A 27-year-old woman whose condition caused her to grow a beard has decided to ditch waxing and shaving and embrace her excess facial hair.
Alma Torres from Bronx, New York developed PCOS (polycystic ovary syndrome) when she was 15 years old. But after years of waxing, shaving, and bleaching, she finally decided to accept her facial hair and grow a full beard.
She is now sharing her story to inspire others who have the same hormone condition.
Alma says negativity from other people no longer affects her as she has already learnt to love her body.
“I learnt to embrace what I couldn’t change. That’s my favorite quote – it’s the one I live by,” she expressed.
PCOS is a condition that affects how ovaries work. Its symptoms include weight gain, ovary pain, irregular periods, and excess hair growth. In some cases, in can result in infertility.
“I had never really noticed how people would make fun of my facial hair, until a guidance counsellor at school asked me if it bothered me – and suddenly I realized how many people would stare and whisper,” Alma shared.
“That changed everything for me. I shaved for the first time when I was 16, before my eighth-grade prom, and I continued to try to get rid of the hair for the next eight years.”
Alma tried everything to remove her excess facial hair – from waxing, bleaching, shaving, and even laser hair removal. She was 18 when she was finally diagnosed with PCOS.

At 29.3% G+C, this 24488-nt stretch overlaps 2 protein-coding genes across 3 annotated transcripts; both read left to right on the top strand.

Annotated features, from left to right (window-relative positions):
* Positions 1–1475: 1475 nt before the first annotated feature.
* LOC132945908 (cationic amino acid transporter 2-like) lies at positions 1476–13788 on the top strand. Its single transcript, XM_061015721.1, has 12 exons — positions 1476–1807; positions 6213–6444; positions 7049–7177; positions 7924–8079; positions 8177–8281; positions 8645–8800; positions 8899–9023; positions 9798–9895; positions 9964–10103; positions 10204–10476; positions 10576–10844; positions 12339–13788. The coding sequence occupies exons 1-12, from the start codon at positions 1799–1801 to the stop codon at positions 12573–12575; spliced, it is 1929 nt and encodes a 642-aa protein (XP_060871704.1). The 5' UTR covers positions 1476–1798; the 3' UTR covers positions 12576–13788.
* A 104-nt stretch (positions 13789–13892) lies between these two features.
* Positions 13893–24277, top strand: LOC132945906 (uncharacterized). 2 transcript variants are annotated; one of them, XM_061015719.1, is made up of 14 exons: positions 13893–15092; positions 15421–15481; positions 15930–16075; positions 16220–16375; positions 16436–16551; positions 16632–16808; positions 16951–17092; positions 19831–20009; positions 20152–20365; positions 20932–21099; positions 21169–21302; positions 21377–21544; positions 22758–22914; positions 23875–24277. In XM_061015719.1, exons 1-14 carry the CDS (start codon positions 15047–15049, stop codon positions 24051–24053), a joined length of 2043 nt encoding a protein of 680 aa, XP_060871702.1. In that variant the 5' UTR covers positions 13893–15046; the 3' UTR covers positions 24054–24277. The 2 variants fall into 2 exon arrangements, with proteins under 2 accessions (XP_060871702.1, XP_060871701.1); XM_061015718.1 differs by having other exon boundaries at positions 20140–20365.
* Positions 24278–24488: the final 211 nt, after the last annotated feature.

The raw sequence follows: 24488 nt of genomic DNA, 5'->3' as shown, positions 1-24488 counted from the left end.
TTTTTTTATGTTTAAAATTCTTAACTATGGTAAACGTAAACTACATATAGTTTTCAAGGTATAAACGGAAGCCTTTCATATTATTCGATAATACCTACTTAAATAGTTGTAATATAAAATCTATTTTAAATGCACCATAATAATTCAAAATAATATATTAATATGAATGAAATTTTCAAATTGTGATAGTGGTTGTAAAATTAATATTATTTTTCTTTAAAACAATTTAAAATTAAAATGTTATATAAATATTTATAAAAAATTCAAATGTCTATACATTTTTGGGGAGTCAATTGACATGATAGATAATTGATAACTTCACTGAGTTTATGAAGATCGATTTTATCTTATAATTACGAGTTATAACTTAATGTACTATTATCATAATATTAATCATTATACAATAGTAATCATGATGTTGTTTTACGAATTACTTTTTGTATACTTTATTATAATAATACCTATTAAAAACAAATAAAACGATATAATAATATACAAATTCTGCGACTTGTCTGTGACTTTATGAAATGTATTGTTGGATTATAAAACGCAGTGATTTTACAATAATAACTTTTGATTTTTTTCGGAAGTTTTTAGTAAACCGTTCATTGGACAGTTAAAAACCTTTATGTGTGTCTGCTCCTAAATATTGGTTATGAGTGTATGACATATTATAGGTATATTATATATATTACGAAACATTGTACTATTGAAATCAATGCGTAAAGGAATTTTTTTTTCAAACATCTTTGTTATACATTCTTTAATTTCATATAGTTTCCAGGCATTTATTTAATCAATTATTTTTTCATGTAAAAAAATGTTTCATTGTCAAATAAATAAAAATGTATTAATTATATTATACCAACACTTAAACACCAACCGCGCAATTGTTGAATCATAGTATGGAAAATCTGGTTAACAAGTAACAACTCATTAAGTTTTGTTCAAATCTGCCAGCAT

“When I was about 19, about a year after my diagnosis, I became an advocate for myself, because I had to,” she shared.
“I really struggled to start with, and every time I would try to grow my beard out I would end up running to shave it off after a few days.”
Alma then found a PCOS advocate on social media who shows off her own beard with pride to over 150,000 followers.
“I saw Harnaam with a full beard and she wasn’t ashamed of it,” Alma said. “I remember thinking, ‘She doesn’t care – if she can do it, surely I can too!’”
That’s when she decided to ditch lasers, wax strips, razors and bleach, and let her beard grow out naturally.
“At first, people would make cruel comments and it would really bring me down. I’d get very self-conscious when I would catch people taking pictures of me while they thought I wasn’t looking.
“Now, I still get people taking pictures when I’m out and about, but it doesn’t bother me at all.”
She added: “I just want to help people to understand that all our bodies are different, and you don’t need to change it – just learn to love yourself and accept it.
“That confidence is not something you can build overnight, it took me years to get to this point! But you just have to take it one day at a time and believe in yourself.
“Now, I’m more confident with my beard than I ever was without. Learning to accept my beard has been, without a doubt, the best thing I’ve ever done.”
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